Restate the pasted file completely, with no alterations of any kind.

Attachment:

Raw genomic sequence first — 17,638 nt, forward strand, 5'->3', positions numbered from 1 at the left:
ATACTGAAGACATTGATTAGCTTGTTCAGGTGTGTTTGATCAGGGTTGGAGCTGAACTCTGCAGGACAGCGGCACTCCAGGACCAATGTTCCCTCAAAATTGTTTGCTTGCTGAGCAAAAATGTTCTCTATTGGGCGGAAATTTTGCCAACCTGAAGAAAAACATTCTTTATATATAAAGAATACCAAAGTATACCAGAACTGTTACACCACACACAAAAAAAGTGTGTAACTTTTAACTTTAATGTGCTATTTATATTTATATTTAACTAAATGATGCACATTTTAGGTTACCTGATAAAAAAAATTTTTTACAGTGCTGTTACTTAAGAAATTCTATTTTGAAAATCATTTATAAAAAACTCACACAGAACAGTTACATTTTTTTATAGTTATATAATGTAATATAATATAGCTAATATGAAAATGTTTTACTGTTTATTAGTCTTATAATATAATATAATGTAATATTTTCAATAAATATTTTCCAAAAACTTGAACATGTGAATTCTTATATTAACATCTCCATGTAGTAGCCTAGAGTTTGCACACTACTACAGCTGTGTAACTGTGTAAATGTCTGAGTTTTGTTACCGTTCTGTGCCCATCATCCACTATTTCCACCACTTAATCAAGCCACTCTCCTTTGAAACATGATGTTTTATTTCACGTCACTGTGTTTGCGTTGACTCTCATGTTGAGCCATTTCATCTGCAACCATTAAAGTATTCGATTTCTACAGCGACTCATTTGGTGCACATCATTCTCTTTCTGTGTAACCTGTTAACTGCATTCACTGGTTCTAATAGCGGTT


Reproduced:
Raw genomic sequence first — 17,638 nt, forward strand, 5'->3', positions numbered from 1 at the left:
ATACTGAAGACATTGATTAGCTTGTTCAGGTGTGTTTGATCAGGGTTGGAGCTGAACTCTGCAGGACAGCGGCACTCCAGGACCAATGTTCCCTCAAAATTGTTTGCTTGCTGAGCAAAAATGTTCTCTATTGGGCGGAAATTTTGCCAACCTGAAGAAAAACATTCTTTATATATAAAGAATACCAAAGTATACCAGAACTGTTACACCACACACAAAAAAAGTGTGTAACTTTTAACTTTAATGTGCTATTTATATTTATATTTAACTAAATGATGCACATTTTAGGTTACCTGATAAAAAAAATTTTTTACAGTGCTGTTACTTAAGAAATTCTATTTTGAAAATCATTTATAAAAAACTCACACAGAACAGTTACATTTTTTTATAGTTATATAATGTAATATAATATAGCTAATATGAAAATGTTTTACTGTTTATTAGTCTTATAATATAATATAATGTAATATTTTCAATAAATATTTTCCAAAAACTTGAACATGTGAATTCTTATATTAACATCTCCATGTAGTAGCCTAGAGTTTGCACACTACTACAGCTGTGTAACTGTGTAAATGTCTGAGTTTTGTTACCGTTCTGTGCCCATCATCCACTATTTCCACCACTTAATCAAGCCACTCTCCTTTGAAACATGATGTTTTATTTCACGTCACTGTGTTTGCGTTGACTCTCATGTTGAGCCATTTCATCTGCAACCATTAAAGTATTCGATTTCTACAGCGACTCATTTGGTGCACATCATTCTCTTTCTGTGTAACCTGTTAACTGCATTCACTGGTTCTAATAGCGGTT